Y’qb-hr as ‘(My) mountain (i.e. god) protects,’ which would be identical in
meaning to Yahqub-‘il (1976, 359).Hr meaning "mountain" or "rock" is identical to
the word El or "god". In the Old Testament Zobel proposes:The name (Jacob) is
a hyocoristic form of what was originally a theophorous name belonging to the
class of statement-names made up of a divine name and the imperfect of a verb. Its full
form, not found in the OT, was ‘Jacob-El'(1990, 188-9; Shanks 1988, 24-25).

Therefore the name "Jacob" found in the Bible would be the same as the name
"Jacob-El" which is found on a number of Hyksos Scarabs. Although this name
was common among the Arameans, but uncommon among the Canaanites and Phoenicians
(Zobel 1990, 189), R. Weil was the first to connect the Hyksos princes with
the Biblical story of Jacob (Kempinski 1985, 134). In 1969 a scarab of Jacob-El
was found in the Middle Bronze II tomb at Shiqmona, a suburb of Haifa, that
was from a mid-18th century deposit 100-80 years before the Hyksos (Kempinski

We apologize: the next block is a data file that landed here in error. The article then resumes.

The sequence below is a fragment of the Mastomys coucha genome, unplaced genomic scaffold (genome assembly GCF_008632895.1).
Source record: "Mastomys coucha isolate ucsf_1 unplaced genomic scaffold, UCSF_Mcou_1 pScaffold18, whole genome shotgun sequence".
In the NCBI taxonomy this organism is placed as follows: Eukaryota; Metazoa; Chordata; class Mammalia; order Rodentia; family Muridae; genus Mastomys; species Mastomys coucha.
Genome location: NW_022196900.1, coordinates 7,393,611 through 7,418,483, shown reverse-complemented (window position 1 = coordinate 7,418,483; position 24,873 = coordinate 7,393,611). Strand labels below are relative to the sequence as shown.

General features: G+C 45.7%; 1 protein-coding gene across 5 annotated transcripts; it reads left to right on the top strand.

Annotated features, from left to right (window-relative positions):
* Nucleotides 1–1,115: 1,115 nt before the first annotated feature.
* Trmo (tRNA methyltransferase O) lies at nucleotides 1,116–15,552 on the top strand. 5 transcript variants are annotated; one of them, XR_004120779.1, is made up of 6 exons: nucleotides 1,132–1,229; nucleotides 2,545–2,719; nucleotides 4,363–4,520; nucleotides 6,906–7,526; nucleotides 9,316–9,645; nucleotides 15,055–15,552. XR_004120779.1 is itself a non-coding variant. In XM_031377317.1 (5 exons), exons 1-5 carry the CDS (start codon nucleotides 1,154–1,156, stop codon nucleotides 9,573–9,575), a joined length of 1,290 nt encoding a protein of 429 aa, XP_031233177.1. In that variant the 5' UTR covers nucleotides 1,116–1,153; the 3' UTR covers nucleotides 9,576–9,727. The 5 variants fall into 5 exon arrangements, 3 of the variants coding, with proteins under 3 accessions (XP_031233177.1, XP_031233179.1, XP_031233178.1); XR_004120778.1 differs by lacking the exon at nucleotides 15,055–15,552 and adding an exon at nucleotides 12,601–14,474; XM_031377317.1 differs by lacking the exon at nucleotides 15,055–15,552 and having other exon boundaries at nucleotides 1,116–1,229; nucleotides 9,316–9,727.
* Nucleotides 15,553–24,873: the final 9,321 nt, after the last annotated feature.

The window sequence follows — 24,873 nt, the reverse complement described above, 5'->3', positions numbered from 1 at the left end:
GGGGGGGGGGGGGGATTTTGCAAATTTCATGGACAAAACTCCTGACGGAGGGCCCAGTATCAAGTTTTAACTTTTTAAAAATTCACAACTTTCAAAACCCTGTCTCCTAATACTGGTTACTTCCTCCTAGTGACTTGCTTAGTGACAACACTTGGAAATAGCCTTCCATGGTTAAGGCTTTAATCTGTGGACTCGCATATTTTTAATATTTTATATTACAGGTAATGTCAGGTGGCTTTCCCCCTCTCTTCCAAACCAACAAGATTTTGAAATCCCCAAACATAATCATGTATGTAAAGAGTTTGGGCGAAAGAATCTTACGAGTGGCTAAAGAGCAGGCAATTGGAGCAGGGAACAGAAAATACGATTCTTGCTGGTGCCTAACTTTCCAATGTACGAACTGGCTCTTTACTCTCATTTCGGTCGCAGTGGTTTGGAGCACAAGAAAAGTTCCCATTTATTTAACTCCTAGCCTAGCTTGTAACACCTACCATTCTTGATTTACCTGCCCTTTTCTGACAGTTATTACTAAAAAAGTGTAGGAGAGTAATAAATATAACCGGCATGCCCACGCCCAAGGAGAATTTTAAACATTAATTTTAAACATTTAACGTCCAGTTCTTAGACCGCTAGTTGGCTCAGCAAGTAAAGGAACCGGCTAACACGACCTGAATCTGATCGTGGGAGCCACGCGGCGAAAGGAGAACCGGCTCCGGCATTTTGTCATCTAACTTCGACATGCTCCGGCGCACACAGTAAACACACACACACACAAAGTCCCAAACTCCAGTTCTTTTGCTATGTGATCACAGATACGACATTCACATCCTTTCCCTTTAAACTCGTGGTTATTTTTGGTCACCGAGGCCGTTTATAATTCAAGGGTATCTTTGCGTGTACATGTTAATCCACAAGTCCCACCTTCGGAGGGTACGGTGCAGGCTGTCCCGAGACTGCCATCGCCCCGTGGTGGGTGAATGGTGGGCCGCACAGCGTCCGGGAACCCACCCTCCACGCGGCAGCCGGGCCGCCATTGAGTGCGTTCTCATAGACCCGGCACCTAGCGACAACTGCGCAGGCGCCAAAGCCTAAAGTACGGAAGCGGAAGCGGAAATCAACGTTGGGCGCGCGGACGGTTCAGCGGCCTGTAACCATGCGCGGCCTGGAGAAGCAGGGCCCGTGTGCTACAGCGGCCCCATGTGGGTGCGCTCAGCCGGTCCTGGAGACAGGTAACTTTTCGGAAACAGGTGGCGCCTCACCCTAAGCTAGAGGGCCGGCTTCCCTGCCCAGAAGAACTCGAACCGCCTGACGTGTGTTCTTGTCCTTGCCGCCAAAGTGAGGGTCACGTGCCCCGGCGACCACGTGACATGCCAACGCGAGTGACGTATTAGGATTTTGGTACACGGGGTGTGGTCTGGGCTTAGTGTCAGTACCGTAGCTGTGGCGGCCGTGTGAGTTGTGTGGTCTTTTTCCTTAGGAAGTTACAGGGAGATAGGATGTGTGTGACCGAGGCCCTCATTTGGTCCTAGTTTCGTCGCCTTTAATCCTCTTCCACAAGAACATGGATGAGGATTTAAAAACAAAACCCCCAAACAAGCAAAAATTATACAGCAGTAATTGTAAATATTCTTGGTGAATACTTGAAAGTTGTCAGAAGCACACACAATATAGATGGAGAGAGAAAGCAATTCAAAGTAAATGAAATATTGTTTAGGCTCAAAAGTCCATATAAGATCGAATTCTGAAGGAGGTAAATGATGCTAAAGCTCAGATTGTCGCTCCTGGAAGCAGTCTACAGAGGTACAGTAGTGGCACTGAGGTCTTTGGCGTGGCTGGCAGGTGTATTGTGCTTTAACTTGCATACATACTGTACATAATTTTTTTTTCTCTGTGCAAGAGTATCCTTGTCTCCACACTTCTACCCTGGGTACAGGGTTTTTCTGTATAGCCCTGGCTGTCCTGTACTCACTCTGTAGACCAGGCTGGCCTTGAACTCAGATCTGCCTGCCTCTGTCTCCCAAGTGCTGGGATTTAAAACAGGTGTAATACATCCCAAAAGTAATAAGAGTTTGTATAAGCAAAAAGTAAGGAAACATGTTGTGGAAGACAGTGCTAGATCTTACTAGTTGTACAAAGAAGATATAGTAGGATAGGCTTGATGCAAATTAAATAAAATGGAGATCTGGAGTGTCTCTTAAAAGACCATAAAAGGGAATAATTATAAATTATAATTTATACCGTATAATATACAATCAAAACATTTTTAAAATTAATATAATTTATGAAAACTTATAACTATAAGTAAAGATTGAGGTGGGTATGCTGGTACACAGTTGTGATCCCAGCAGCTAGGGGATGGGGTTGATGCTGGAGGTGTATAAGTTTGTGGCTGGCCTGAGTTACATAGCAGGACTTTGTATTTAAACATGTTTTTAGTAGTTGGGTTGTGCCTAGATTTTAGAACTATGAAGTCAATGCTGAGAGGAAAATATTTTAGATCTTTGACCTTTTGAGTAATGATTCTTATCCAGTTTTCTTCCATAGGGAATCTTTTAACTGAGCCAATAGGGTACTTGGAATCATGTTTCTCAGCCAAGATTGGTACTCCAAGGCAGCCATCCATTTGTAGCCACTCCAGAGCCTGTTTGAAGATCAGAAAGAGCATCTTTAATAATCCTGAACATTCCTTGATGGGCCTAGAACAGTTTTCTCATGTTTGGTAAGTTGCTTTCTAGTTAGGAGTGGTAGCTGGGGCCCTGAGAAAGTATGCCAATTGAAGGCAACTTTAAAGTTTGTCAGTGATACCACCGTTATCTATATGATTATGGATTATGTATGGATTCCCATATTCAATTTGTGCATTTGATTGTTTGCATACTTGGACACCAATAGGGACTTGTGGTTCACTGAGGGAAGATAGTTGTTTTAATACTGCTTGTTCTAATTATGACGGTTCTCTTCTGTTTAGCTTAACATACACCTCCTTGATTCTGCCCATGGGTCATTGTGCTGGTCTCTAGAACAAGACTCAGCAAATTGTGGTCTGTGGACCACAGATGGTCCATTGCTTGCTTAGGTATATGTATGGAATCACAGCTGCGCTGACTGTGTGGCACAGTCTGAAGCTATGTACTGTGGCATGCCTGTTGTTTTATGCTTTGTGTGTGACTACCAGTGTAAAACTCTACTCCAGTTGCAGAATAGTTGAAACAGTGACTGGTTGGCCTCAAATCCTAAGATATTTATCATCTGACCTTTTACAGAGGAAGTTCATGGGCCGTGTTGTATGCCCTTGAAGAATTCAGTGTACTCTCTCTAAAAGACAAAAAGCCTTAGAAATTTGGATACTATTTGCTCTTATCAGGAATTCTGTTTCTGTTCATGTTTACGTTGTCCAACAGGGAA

1985, 132-3). The Jacob-El of Shiqmona must have been a local Palestinian ruler,
possibly the same Jacob of the Bible. According to Genesis 32:23-33 Jacob’s
name was changed to Israel. Steuernagel was the first to propose the idea of
the "Jacob tribe" or "proto-Israelite Jacob group" (Zobel 1990, 194). It may
be that the name "Israel" was not officially used until after the conquest of
Canaan when a league of 12 tribes was formed. This would help explain the absence
of the name "Israel" from early sources. Joseph Austrian Manfred Beitak excavating
Tell ed Dab’a, the ancient capital of the Hyksos, between 1984 to 1987 discovered
a palace and garden dating back to the 12th Dynasty with a tomb containing a
statue of an Asiatic with a mushroom hairstyle that some scholars think might be Joseph
(Aling 1995, 33; 1981; Rohl 1995, 327-367). Much more evidence is needed to